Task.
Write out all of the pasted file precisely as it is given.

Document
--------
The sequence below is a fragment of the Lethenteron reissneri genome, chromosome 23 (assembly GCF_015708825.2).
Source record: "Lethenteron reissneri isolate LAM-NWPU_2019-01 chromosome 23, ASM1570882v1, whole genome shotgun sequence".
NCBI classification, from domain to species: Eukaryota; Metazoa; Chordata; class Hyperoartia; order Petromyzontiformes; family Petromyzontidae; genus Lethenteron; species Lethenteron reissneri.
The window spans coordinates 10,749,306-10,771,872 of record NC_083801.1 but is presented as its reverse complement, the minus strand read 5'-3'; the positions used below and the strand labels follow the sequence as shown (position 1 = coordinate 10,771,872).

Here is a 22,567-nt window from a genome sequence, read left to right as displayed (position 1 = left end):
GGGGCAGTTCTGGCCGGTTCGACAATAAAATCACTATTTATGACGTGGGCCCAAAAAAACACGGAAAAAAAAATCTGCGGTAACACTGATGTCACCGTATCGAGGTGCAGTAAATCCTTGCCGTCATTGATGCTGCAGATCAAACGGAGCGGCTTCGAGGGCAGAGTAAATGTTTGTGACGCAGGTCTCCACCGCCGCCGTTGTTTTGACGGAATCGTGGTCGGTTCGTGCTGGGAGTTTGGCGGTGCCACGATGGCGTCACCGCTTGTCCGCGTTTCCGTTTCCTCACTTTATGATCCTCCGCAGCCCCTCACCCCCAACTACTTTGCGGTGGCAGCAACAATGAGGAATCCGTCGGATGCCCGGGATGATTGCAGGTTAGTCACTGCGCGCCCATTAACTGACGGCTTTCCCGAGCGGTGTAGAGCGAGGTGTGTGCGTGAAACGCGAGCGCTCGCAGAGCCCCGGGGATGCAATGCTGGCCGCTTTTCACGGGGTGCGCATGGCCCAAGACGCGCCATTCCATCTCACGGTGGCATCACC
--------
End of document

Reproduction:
The sequence below is a fragment of the Lethenteron reissneri genome, chromosome 23 (assembly GCF_015708825.2).
Source record: "Lethenteron reissneri isolate LAM-NWPU_2019-01 chromosome 23, ASM1570882v1, whole genome shotgun sequence".
NCBI classification, from domain to species: Eukaryota; Metazoa; Chordata; class Hyperoartia; order Petromyzontiformes; family Petromyzontidae; genus Lethenteron; species Lethenteron reissneri.
The window spans coordinates 10,749,306-10,771,872 of record NC_083801.1 but is presented as its reverse complement, the minus strand read 5'-3'; the positions used below and the strand labels follow the sequence as shown (position 1 = coordinate 10,771,872).

Here is a 22,567-nt window from a genome sequence, read left to right as displayed (position 1 = left end):
GGGGCAGTTCTGGCCGGTTCGACAATAAAATCACTATTTATGACGTGGGCCCAAAAAAACACGGAAAAAAAAATCTGCGGTAACACTGATGTCACCGTATCGAGGTGCAGTAAATCCTTGCCGTCATTGATGCTGCAGATCAAACGGAGCGGCTTCGAGGGCAGAGTAAATGTTTGTGACGCAGGTCTCCACCGCCGCCGTTGTTTTGACGGAATCGTGGTCGGTTCGTGCTGGGAGTTTGGCGGTGCCACGATGGCGTCACCGCTTGTCCGCGTTTCCGTTTCCTCACTTTATGATCCTCCGCAGCCCCTCACCCCCAACTACTTTGCGGTGGCAGCAACAATGAGGAATCCGTCGGATGCCCGGGATGATTGCAGGTTAGTCACTGCGCGCCCATTAACTGACGGCTTTCCCGAGCGGTGTAGAGCGAGGTGTGTGCGTGAAACGCGAGCGCTCGCAGAGCCCCGGGGATGCAATGCTGGCCGCTTTTCACGGGGTGCGCATGGCCCAAGACGCGCCATTCCATCTCACGGTGGCATCACC